Writing as editor of MedPage Today, the redoubtable George Lundberg* confidently (and briefly) declared: "All drugs are habit-forming, but only a subset of psychoactive drugs can produce psychological and physical dependence, tolerance, and withdrawal symptoms when taken away, the usual definition of addiction."
George, are you behind times! The new definition of addiction in the American Psychiatric Association's forthcoming manual doesn't discriminate—any substance may be addictive. Moreover, the manual (DSM-5), soon to be released, will for the first time include a non-substance addiction (gambling), and may include a catch-all "behavioral addiction—not otherwise specified" category. That last bit is meant to indicate, well, that people may become addicted to anything. This is noted psychiatrically when a person seeks out an experience, ritual, or reward to the exclusion—and detriment—of all other goals and activities. The measure of addictiveness is how absorbing, compelling, and harmful to the person an involvement is. Nothing else matters.
While this may catch in the throats of many—"Why, then, anything can be addictive—email, my morning coffee, or my spouse/lover!"—others are jumping rapidly onto this bandwagon. One way to do so is to note that any captivating activity or experience shows up in the brain, to wit:
A team of scientists led by Nora Volkow at the National Institute on Drug Abuse have used positron emission tomography (PET) scans to show that even when cocaine addicts merely watch videos of people using cocaine, dopamine levels increase in the part of their brains associated with habit and learning. Dr. Volkow's group and other scientists have used PET scans and functional magnetic resonance imaging to demonstrate similar dopamine receptor derangements in the brains of drug addicts, compulsive gamblers and overeaters who are markedly obese.
There are a few things wrong with this formulation:
1) Do the addicts whose brains glow on seeing something actually pursue that object? Always? When do they or don't they? Why or why not?
2) Do others who use cocaine or who enjoy eating and gambling (or—let's get down to it—sex) within normal constraints also show dopamine activity in the brain when presented with images of these things? Then why aren't they addicts? Or are they, but controlled addicts?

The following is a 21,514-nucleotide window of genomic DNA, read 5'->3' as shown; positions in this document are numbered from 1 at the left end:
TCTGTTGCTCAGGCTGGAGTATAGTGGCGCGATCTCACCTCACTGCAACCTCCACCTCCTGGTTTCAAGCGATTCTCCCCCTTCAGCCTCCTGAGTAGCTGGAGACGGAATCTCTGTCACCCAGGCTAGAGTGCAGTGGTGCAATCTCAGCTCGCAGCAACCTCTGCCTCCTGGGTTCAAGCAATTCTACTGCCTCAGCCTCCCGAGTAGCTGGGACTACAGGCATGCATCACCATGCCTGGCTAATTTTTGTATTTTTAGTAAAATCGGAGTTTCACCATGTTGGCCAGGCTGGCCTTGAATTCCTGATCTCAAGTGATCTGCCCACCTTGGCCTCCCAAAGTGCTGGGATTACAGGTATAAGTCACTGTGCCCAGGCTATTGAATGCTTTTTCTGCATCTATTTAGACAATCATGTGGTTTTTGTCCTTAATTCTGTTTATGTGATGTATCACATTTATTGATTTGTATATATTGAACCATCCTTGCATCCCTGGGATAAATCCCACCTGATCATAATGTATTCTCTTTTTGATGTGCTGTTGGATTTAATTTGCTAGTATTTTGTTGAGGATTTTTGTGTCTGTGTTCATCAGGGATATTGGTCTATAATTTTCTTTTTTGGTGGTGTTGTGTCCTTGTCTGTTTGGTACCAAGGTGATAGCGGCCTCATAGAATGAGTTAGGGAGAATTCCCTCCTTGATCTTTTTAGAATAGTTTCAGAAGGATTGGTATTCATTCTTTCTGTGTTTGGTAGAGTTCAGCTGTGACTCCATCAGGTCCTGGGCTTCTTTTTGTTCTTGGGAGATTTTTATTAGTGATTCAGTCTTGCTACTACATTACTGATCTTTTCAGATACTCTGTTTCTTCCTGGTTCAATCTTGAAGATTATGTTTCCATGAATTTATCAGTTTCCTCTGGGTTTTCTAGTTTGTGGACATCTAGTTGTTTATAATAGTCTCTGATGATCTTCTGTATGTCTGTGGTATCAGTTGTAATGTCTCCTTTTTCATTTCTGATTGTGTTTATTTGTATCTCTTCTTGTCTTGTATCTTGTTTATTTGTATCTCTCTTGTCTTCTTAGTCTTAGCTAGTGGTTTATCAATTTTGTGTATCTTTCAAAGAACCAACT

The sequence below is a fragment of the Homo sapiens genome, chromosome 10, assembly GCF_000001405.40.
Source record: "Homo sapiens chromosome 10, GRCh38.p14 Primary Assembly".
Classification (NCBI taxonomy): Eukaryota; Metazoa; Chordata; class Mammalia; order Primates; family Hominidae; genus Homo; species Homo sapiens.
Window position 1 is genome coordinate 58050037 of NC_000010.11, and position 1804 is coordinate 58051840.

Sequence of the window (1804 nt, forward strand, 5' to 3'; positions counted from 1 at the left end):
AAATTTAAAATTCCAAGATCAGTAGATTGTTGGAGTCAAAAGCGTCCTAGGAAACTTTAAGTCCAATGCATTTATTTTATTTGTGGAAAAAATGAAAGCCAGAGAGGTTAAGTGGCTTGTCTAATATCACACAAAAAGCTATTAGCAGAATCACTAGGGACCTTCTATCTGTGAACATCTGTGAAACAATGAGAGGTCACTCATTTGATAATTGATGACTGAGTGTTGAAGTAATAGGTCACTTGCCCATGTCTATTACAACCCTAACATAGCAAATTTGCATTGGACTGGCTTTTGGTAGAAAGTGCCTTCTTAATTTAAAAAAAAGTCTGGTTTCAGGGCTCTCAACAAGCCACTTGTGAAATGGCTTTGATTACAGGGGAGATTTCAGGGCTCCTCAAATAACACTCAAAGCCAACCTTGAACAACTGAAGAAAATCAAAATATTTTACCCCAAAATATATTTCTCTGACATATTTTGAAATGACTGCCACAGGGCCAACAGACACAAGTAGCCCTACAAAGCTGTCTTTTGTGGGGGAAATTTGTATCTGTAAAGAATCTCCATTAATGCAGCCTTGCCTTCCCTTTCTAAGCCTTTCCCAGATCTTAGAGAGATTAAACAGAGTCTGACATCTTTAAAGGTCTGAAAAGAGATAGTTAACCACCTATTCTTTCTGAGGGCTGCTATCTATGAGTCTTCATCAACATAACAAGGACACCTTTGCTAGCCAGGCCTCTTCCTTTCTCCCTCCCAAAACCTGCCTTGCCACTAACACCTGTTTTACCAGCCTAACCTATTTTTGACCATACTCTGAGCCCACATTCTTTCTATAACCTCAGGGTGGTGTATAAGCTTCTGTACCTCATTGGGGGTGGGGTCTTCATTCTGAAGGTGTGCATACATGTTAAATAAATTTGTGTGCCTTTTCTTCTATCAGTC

3) Can virtually anything be powerful enough for some people to show powerful neuroresponsiveness? Then why are we typecasting only a subset of things as addictive? Lundberg makes this mistake by telling us only some drugs are addictive, but not which ones (reminds you of the Republicans' budget cuts, doesn't it?). He implies that pharmaceuticals aren't addictive ("Everybody I know takes psychoactive drugs, except maybe some Mormons, Seventh-Day Adventists, and the like"), but then maybe he hasn't read I'm Dancing as Fast as I Can (tranquilizer addiction) or hasn't been paying attention as prescribed painkillers rise to the top of the addictiveness list. (Dr. Lundberg, are marijuana and caffeine addictive?)
To quote Joseph Conrad in Victory, "There are more magic potions than your commonplace magician can imagine." Virtually anything can be addictive for the "right" person at the "right" time—one of stress or disorientation, when that experience holds out significant and powerful associations for the person, when the person is not inclined or able to be restrained, when all consequences are damned. Addiction, you see, is not a label to be applied to specific things, but to an involvement a person creates in time and space.
*Lundberg is the former editor of JAMA. He was unceremoniously fired, a move for which he successfully sued—but that's a totally different story.
Follow Stanton on Twitter
Need help with an addiction—see Stanton's Life Process Program.